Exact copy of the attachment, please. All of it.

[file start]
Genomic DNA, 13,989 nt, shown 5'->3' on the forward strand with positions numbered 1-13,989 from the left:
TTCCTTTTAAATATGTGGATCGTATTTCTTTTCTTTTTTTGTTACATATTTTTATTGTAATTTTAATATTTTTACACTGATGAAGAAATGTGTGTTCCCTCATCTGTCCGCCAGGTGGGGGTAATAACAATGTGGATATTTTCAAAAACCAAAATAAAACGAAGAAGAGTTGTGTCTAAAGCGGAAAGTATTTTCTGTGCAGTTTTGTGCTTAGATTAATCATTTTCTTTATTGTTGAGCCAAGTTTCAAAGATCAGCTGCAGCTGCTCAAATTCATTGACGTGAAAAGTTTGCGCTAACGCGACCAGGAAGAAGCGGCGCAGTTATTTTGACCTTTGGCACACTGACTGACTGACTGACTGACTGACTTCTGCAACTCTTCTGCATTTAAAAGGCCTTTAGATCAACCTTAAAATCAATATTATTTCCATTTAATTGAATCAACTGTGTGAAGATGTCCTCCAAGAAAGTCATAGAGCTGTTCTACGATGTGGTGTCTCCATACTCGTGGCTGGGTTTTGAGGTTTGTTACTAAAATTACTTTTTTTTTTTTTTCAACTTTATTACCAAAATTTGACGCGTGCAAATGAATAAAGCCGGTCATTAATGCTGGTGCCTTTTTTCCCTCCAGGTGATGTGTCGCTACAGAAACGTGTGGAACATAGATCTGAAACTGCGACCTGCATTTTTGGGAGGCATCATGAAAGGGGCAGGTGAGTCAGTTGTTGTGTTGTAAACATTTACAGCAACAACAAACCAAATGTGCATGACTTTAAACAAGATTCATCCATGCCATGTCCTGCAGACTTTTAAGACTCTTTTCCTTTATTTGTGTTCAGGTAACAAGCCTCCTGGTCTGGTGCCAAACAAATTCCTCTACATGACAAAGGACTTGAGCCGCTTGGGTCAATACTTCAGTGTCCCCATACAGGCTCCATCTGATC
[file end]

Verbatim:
Genomic DNA, 13,989 nt, shown 5'->3' on the forward strand with positions numbered 1-13,989 from the left:
TTCCTTTTAAATATGTGGATCGTATTTCTTTTCTTTTTTTGTTACATATTTTTATTGTAATTTTAATATTTTTACACTGATGAAGAAATGTGTGTTCCCTCATCTGTCCGCCAGGTGGGGGTAATAACAATGTGGATATTTTCAAAAACCAAAATAAAACGAAGAAGAGTTGTGTCTAAAGCGGAAAGTATTTTCTGTGCAGTTTTGTGCTTAGATTAATCATTTTCTTTATTGTTGAGCCAAGTTTCAAAGATCAGCTGCAGCTGCTCAAATTCATTGACGTGAAAAGTTTGCGCTAACGCGACCAGGAAGAAGCGGCGCAGTTATTTTGACCTTTGGCACACTGACTGACTGACTGACTGACTGACTTCTGCAACTCTTCTGCATTTAAAAGGCCTTTAGATCAACCTTAAAATCAATATTATTTCCATTTAATTGAATCAACTGTGTGAAGATGTCCTCCAAGAAAGTCATAGAGCTGTTCTACGATGTGGTGTCTCCATACTCGTGGCTGGGTTTTGAGGTTTGTTACTAAAATTACTTTTTTTTTTTTTTCAACTTTATTACCAAAATTTGACGCGTGCAAATGAATAAAGCCGGTCATTAATGCTGGTGCCTTTTTTCCCTCCAGGTGATGTGTCGCTACAGAAACGTGTGGAACATAGATCTGAAACTGCGACCTGCATTTTTGGGAGGCATCATGAAAGGGGCAGGTGAGTCAGTTGTTGTGTTGTAAACATTTACAGCAACAACAAACCAAATGTGCATGACTTTAAACAAGATTCATCCATGCCATGTCCTGCAGACTTTTAAGACTCTTTTCCTTTATTTGTGTTCAGGTAACAAGCCTCCTGGTCTGGTGCCAAACAAATTCCTCTACATGACAAAGGACTTGAGCCGCTTGGGTCAATACTTCAGTGTCCCCATACAGGCTCCATCTGATC